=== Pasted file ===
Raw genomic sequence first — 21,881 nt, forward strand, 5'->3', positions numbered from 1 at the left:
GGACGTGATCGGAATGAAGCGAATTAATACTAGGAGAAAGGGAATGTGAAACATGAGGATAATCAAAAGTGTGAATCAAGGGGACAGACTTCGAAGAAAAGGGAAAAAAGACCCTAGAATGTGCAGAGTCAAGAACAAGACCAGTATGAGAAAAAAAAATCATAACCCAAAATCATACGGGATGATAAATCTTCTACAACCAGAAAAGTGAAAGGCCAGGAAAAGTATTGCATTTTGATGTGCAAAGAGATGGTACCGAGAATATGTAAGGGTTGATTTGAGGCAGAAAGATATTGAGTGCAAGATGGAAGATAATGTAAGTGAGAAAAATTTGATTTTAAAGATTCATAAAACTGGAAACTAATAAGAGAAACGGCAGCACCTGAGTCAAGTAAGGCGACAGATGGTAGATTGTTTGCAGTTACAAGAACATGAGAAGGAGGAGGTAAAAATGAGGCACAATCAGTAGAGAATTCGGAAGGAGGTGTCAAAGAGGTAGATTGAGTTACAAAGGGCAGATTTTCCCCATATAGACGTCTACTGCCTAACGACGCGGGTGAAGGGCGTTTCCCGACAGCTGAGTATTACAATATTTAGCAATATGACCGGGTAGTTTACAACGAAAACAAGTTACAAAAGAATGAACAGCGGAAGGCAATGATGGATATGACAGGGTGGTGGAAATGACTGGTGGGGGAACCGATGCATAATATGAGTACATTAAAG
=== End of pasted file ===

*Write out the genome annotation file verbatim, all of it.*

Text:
Raw genomic sequence first — 21,881 nt, forward strand, 5'->3', positions numbered from 1 at the left:
GGACGTGATCGGAATGAAGCGAATTAATACTAGGAGAAAGGGAATGTGAAACATGAGGATAATCAAAAGTGTGAATCAAGGGGACAGACTTCGAAGAAAAGGGAAAAAAGACCCTAGAATGTGCAGAGTCAAGAACAAGACCAGTATGAGAAAAAAAAATCATAACCCAAAATCATACGGGATGATAAATCTTCTACAACCAGAAAAGTGAAAGGCCAGGAAAAGTATTGCATTTTGATGTGCAAAGAGATGGTACCGAGAATATGTAAGGGTTGATTTGAGGCAGAAAGATATTGAGTGCAAGATGGAAGATAATGTAAGTGAGAAAAATTTGATTTTAAAGATTCATAAAACTGGAAACTAATAAGAGAAACGGCAGCACCTGAGTCAAGTAAGGCGACAGATGGTAGATTGTTTGCAGTTACAAGAACATGAGAAGGAGGAGGTAAAAATGAGGCACAATCAGTAGAGAATTCGGAAGGAGGTGTCAAAGAGGTAGATTGAGTTACAAAGGGCAGATTTTCCCCATATAGACGTCTACTGCCTAACGACGCGGGTGAAGGGCGTTTCCCGACAGCTGAGTATTACAATATTTAGCAATATGACCGGGTAGTTTACAACGAAAACAAGTTACAAAAGAATGAACAGCGGAAGGCAATGATGGATATGACAGGGTGGTGGAAATGACTGGTGGGGGAACCGATGCATAATATGAGTACATTAAAG